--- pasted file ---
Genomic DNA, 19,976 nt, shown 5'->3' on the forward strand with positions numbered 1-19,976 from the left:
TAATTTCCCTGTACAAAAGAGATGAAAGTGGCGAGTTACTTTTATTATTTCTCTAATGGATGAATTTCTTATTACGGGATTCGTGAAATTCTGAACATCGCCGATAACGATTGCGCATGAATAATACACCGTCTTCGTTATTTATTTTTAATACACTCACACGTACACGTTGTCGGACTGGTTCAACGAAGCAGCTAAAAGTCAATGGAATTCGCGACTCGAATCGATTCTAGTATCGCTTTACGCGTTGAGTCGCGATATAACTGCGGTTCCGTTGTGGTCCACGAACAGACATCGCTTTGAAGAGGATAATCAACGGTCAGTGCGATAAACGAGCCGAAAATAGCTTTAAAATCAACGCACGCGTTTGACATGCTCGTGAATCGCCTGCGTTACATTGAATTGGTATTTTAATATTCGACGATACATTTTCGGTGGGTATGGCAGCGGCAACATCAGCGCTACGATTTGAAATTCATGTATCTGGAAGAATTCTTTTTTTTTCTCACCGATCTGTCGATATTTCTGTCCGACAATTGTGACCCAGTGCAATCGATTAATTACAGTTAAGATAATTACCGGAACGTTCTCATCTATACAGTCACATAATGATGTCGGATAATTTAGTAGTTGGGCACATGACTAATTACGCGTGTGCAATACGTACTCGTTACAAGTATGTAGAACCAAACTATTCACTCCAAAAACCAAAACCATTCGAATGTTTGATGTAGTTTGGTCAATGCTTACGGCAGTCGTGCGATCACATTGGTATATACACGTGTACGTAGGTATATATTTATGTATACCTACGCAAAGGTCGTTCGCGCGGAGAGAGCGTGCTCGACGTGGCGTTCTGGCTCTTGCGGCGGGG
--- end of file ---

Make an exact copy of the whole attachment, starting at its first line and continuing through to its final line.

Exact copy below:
Genomic DNA, 19,976 nt, shown 5'->3' on the forward strand with positions numbered 1-19,976 from the left:
TAATTTCCCTGTACAAAAGAGATGAAAGTGGCGAGTTACTTTTATTATTTCTCTAATGGATGAATTTCTTATTACGGGATTCGTGAAATTCTGAACATCGCCGATAACGATTGCGCATGAATAATACACCGTCTTCGTTATTTATTTTTAATACACTCACACGTACACGTTGTCGGACTGGTTCAACGAAGCAGCTAAAAGTCAATGGAATTCGCGACTCGAATCGATTCTAGTATCGCTTTACGCGTTGAGTCGCGATATAACTGCGGTTCCGTTGTGGTCCACGAACAGACATCGCTTTGAAGAGGATAATCAACGGTCAGTGCGATAAACGAGCCGAAAATAGCTTTAAAATCAACGCACGCGTTTGACATGCTCGTGAATCGCCTGCGTTACATTGAATTGGTATTTTAATATTCGACGATACATTTTCGGTGGGTATGGCAGCGGCAACATCAGCGCTACGATTTGAAATTCATGTATCTGGAAGAATTCTTTTTTTTTCTCACCGATCTGTCGATATTTCTGTCCGACAATTGTGACCCAGTGCAATCGATTAATTACAGTTAAGATAATTACCGGAACGTTCTCATCTATACAGTCACATAATGATGTCGGATAATTTAGTAGTTGGGCACATGACTAATTACGCGTGTGCAATACGTACTCGTTACAAGTATGTAGAACCAAACTATTCACTCCAAAAACCAAAACCATTCGAATGTTTGATGTAGTTTGGTCAATGCTTACGGCAGTCGTGCGATCACATTGGTATATACACGTGTACGTAGGTATATATTTATGTATACCTACGCAAAGGTCGTTCGCGCGGAGAGAGCGTGCTCGACGTGGCGTTCTGGCTCTTGCGGCGGGG